8 Simple Steps for Successful Presentations

8 Simple Steps to a Successful Meeting
Here are 8 simple steps for successful presentations.  Whether you are in an interview, business meeting, or sales call, these steps will make your meetings more successful.

  1. Before you go to a meeting, do your homework on the person and the organization of the people in your meeting. Use this research to show how what you are presenting fits the needs to of your audience or buyers.
  2. Know what types of information will interest the people you are meeting. If they hate a lot of facts and figures, don’t burden them with graphs and charts that will turn them off.  Keep your presentation to what, when, and where.
  3. Know the goals of the people you are meeting. Do they want to increase sales, even at the expense of low margins? Create an advertising campaign with a reduced sales price that will draw customers into their stores. Do they want a sales campaign that shows how their store sells quality products? Create a sales campaign that associates their store brand and your product with images of quality and integrity.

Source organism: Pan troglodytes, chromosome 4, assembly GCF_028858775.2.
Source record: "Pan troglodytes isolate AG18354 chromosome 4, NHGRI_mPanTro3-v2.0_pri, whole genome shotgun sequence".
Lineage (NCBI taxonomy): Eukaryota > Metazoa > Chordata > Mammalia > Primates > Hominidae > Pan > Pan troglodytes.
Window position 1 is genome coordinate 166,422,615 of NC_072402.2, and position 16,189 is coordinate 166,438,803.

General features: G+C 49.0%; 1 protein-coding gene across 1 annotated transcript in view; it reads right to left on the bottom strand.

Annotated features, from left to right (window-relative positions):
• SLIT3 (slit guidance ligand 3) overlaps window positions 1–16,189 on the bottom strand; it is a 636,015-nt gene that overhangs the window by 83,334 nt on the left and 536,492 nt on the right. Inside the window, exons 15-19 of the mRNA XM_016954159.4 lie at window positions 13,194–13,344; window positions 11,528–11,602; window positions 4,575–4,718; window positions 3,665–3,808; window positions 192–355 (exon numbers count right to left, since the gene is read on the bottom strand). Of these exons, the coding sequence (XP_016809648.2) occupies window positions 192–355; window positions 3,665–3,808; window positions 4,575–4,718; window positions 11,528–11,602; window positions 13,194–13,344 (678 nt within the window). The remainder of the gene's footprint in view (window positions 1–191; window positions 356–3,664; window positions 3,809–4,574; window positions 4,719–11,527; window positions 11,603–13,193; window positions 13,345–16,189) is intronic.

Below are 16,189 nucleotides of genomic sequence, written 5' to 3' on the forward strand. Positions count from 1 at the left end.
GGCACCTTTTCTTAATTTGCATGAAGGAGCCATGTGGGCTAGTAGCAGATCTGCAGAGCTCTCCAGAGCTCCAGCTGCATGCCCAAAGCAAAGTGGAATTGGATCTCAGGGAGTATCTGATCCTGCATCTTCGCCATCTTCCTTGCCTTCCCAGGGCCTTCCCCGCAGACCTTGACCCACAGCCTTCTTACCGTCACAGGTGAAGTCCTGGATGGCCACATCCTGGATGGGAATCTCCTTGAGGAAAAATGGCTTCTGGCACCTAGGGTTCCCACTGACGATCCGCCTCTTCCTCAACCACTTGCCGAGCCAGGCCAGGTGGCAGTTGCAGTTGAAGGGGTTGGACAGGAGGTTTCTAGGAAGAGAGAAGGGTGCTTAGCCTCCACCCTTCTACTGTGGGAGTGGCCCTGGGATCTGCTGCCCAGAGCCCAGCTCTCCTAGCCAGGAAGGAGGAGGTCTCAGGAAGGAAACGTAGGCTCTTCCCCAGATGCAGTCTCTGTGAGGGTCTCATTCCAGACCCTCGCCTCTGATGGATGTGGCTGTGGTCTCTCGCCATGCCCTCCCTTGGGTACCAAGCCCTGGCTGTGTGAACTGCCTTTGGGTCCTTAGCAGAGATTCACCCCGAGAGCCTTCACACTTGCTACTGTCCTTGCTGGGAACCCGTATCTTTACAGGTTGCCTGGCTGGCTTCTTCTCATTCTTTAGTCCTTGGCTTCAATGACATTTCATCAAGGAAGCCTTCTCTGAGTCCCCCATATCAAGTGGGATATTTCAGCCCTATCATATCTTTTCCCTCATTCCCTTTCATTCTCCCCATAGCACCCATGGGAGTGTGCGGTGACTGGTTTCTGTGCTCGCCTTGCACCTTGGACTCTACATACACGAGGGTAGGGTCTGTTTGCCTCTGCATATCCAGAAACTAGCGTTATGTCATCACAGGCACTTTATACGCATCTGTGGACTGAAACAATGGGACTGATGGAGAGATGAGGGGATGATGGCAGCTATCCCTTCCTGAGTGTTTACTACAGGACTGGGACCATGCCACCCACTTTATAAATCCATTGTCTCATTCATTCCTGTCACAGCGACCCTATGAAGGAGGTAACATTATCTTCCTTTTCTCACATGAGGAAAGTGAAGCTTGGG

4. Know how the buying process works. If you are selling to a buyer who will need to present your information to a committee for decision, prepare a presentation that is simple, compelling, and easy to understand. If you are in a business meeting where you simply need to give people an update, focus your presentation on the key facts that these people need to know.
  5. Prepare your presentation for the size of your meeting. If you audience is small, you can hand everyone a copy of your information. If your meeting is large, use a screen to show the key points of your presentation.
  6. Keep your presentation simple. Have a key phrase that will deliver the benefits of your message. In presenting the iPod presentation, Steve Jobs focused on the ease and convenience of the iPod by saying, “A thousand tunes in your pocket.”
  7. Stay positive. Don’t trash your competitor or the ideas of other people in your meeting.  Focus on what is right about what you are presenting and not what is wrong with the ideas of other people.  If you do need to contrast your ideas with those of others, do so in a positive way.
  8. End with a call to action.  For example, ask this type of question. “Should we begin on the first or second week of the month?”

Image: reynermedia/Flickr

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